Samir Bodas, co-founder and CEO of Icertis, is a software technologist with over 35 years of expertise. He transferred his business, which specialises in contract lifecycle management, from India to the United States and grew it into a $2.8 billion company. Eight Roads Ventures, B Capital Group, Greycroft, and PremjiInvest are among Icertis’ investors.

He has effectively straddled the worlds of entrepreneurship and corporate leadership in the process. Icertis was formed by Bodas and his friend and serial entrepreneur Monish Darda in 2009. Prior to that, he held key positions at Microsoft India and was the CEO of two IT services companies, Disha Technology and Aztecsoft, both of which had rapid development and successful exits under his leadership.

They were at a loss after Aztecsoft was acquired by Mindtree in 2008, and Darda had sold his company at the same time, according to Bodas. Returning to a corporate position was also unappealing because “they are delighted to hire an entrepreneur, but they put you on a leash,” he explains. They decided to start a business together because it was far too early to rest.

It was all about consulting and working on a premise they had about what they intended to achieve, which was to “ride a technology wave” in the enterprise area, for a couple of years. Cloud computing was just starting to gain traction at the time, and it piqued their interest.

And a chance conversation with a friend at Microsoft provided the seed of an idea that became Icertis. The Windows giant was interested in a good cloud-based solution for contract management, and if Bodas and Darda could build it, Microsoft could well become a customer. Today many of the world’s biggest companies use Icertis’ contact management solutions.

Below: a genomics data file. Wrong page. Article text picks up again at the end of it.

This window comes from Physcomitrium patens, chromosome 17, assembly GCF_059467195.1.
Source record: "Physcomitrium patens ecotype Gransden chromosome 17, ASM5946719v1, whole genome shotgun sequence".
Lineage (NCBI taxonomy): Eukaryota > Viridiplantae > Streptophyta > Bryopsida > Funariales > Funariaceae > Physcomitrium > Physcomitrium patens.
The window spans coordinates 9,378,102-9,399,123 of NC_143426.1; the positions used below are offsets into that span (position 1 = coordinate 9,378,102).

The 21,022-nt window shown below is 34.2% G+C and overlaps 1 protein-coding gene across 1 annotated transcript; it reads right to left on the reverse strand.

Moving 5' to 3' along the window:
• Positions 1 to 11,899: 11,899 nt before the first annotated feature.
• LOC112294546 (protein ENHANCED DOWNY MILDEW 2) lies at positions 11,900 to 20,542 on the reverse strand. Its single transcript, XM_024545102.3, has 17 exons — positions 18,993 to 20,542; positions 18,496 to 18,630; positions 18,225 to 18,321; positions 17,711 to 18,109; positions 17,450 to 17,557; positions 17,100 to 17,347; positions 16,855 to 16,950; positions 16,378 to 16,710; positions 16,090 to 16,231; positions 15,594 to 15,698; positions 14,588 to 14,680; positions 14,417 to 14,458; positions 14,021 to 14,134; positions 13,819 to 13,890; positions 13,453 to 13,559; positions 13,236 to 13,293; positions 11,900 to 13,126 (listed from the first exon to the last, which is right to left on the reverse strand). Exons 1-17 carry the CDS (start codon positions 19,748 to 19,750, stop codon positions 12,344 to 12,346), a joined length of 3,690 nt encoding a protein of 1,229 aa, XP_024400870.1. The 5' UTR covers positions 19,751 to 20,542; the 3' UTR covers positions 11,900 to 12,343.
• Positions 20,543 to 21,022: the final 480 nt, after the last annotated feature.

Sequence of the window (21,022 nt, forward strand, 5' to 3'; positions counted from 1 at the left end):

Clean Act

When Ashok Boob set out to create a new firm at the age of 54, he didn’t go far from his main skill. At the same time, he saw that his chemical manufacturing business needed to be cleaner. He’s produced a formidable mix at his venture Clean Science and Technology that’s worth ₹22,600 crore ($3.01 billion) about 15 years later.

He established a tiny lab in Vapi with his nephew Siddharth Sikchi, and the two opted to work on novel catalytic and cleaner technologies that can be applied to the production of specialised chemicals.

Clean Science’s first commercial products were Monomethyl Ether of Hydroquinone (MEHQ) and Guaiacol. MEHQ is utilised in diapers and sanitary pads, while Guaiacol is used in cough syrup as a pharma intermediate.

Clean Science presently offers seven items in its portfolio, ranging from anti-oxidants in food and animal feed to infant food formulations and breakfast cereals, as well as reagents in anti-retrovirals and UV blockers in sunscreens.

In the three years ended FY21, the topline rose by 28 percent a year, from ₹242.7 crore to ₹512.4 crore. In the same period, EBIDTA margins rose from 30 percent to 51 percent while profit after tax rose by 59 percent a year from ₹48.9 crore to ₹198.4 crore. The business boasts a return on equity of 36 percent and has no debt.